Friend is a word we hear a lot, but let’s think carefully about who receives the label “friend” and what it implies. For most of us, friends are people we trust, and to have earned that trust takes some time. For many of us, they have proved their loyalty over years. Social media has upped the ante on the term friend, by providing a public count of the number of your “friends.” Adults frequently introduce children to one another and then chastise them minutes later for mistreating their new friend, or welcoming a child into a group of unknown kids and asking them to join their friends. For people who struggle to learn social nuances, there’s a fine line between teaching someone to be trusting or standoffish and fearful. And what about paid supporters, who regularly perform the tasks of friends, yet typically do not have contact with someone outside of their paid position? Although they frequently perform the same tasks a friend might, staff may not spend unpaid time with the people being supported or share personal time with them. Generally, reliance on paid support for someone with few other social networks can lead to heartbreaking separation once an employee leaves. It also increases vulnerability and the chances of being victimized.
Just as young people are taught to discriminate between different letters or numbers, we can teach characteristics of healthy and unhealthy. To make this easier to explain, we can separate the people we know into categories of good friends, romantic partners, friends, paid support, acquaintances and strangers. An additional category should be reserved for people we no longer want in our lives anymore; people who have proved to be untrustworthy or hurtful. Relationships with people may move between categories- a friend becomes a romantic partner, or a good friend moves away and becomes an acquaintance. Once trust is earned from someone, sometimes it doesn’t last forever. If trust is broken, it’s okay to switch a person from a trusted friend category to someone who is no longer a close friend.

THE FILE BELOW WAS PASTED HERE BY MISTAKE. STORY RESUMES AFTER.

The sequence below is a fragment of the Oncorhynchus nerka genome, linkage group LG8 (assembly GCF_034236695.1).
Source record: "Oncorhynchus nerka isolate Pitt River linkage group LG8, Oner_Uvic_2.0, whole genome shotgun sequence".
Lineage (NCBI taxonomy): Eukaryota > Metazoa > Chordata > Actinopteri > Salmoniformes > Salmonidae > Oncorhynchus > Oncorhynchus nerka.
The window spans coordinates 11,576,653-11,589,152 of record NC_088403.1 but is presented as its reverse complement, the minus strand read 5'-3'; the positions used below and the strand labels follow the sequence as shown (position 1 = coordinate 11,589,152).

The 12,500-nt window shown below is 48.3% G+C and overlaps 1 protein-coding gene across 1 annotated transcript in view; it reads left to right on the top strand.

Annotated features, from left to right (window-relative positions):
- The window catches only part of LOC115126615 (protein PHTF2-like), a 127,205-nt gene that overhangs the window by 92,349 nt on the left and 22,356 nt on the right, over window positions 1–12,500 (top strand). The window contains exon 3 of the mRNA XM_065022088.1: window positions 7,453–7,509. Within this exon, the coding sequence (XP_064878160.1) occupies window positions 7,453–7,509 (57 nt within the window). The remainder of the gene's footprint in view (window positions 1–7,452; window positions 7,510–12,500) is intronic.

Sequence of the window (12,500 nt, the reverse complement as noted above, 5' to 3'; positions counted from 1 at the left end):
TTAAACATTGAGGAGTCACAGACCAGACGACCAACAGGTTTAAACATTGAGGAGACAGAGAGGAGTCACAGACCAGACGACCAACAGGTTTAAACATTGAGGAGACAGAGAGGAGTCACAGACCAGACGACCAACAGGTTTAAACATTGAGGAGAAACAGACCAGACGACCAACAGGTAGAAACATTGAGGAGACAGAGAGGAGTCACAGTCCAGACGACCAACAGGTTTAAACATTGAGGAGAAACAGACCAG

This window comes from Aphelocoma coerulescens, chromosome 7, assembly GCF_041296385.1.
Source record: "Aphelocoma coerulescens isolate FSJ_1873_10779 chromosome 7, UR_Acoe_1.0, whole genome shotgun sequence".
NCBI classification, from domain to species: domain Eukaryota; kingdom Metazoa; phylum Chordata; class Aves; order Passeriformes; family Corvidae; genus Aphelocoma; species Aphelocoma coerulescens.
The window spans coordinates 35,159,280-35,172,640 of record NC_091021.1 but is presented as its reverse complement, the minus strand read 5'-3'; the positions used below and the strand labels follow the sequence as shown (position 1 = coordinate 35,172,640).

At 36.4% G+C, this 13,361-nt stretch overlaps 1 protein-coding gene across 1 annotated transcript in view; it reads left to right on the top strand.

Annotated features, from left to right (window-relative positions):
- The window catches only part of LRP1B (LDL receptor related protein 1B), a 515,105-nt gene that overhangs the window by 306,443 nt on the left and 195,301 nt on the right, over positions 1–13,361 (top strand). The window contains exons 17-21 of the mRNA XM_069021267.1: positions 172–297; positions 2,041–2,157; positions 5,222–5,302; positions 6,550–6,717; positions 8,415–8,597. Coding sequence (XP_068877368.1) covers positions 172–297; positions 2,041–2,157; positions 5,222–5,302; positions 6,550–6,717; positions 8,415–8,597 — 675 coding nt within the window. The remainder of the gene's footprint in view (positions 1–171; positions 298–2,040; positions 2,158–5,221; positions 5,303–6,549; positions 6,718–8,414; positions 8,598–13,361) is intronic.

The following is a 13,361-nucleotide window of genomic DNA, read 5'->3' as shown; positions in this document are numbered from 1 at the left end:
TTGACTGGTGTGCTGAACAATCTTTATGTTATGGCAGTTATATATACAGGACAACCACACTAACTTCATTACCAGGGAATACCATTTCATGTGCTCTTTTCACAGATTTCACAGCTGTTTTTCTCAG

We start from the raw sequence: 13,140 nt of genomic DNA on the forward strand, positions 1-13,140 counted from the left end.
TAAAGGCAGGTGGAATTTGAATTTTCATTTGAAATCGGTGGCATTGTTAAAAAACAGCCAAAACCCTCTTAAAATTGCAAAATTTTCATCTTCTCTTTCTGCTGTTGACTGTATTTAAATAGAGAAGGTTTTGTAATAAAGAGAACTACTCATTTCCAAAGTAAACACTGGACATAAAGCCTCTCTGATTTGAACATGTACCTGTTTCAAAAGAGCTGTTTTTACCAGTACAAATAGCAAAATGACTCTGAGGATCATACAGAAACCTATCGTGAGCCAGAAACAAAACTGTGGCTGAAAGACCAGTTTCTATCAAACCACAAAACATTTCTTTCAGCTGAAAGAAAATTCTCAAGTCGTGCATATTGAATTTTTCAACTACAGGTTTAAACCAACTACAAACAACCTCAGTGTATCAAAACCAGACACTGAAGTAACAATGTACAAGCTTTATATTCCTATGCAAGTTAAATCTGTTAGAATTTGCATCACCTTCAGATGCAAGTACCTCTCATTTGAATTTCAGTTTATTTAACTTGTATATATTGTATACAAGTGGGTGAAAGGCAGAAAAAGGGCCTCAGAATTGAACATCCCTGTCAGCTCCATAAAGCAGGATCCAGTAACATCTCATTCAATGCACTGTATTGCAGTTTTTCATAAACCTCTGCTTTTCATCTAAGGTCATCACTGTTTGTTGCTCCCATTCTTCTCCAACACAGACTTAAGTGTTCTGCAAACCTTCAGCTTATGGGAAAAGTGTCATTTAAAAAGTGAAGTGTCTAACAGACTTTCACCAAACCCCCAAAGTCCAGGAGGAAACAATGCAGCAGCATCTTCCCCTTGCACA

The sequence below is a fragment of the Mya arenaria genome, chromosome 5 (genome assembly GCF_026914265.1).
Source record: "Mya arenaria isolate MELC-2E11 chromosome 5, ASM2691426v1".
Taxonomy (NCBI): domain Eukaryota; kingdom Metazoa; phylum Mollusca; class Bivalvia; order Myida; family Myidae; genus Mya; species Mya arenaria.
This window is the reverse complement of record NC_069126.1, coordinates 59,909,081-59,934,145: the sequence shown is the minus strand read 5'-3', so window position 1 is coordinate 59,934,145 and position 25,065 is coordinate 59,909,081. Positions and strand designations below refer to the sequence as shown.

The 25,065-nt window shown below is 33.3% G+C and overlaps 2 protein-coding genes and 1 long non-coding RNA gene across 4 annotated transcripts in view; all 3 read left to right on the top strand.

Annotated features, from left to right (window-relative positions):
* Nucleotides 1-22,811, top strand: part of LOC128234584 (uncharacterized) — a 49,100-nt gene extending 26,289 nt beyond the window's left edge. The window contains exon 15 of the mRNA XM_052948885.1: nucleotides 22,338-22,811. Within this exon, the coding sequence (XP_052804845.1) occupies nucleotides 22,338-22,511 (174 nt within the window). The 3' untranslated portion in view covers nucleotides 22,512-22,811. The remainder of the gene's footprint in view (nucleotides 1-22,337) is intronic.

One thing we know is that if someone experiences an unhealthy or abusive relationship, telling someone they trust how they feel is one of the first steps toward resilience. To support that, it’s helpful to help identify a person who they know they can count on, who will never hurt them on purpose, and who they would feel comfortable sharing any information-even if it’s embarrassing or traumatic. It should be a person who is not likely to make them feel worse if they are having a bad day or need to admit a mistake. Sometimes this is a family member, teacher, or other well meaning adult. Identifying the person ahead of time may be helpful if someone finds themselves in a situation when they need help. Writing the person’s name and contact information down can provide a visual prompt to reach out if necessary. But remember to write it in pencil because as we grow and our situations change, our relationships with the people around us also evolve and change, and we may want to literally erase that person as our trusted contact and change it to another person. For kids or adults who do not use words to communicate, asking questions about their time spent with others and offering an opportunity for autonomy by answering yes or no questions about their preferred care providers may also be very empowering in preventing unhealthy situations in the future.
Parenting a child with a disability presents added benefits and challenges. We, as family members, can provide our kids with the strategies that they need to live happy, independent lives with safe and healthy relationships.
Next Issue: Establishing boundaries with the people we know.
About the authors: In addition to being moms of wonderful sons who were diagnosed on the autism spectrum, Molly Dellinger-Wray and Parthy Dinora are part of The Partnership for People with Disabilities at Virginia Commonwealth University, a university center for excellence in developmental disabilities. Molly and Parthy helped on a team to develop a project to teach adults with intellectual disabilities about healthy relationships called LEAP: Leadership for Empowerment and Abuse Prevention.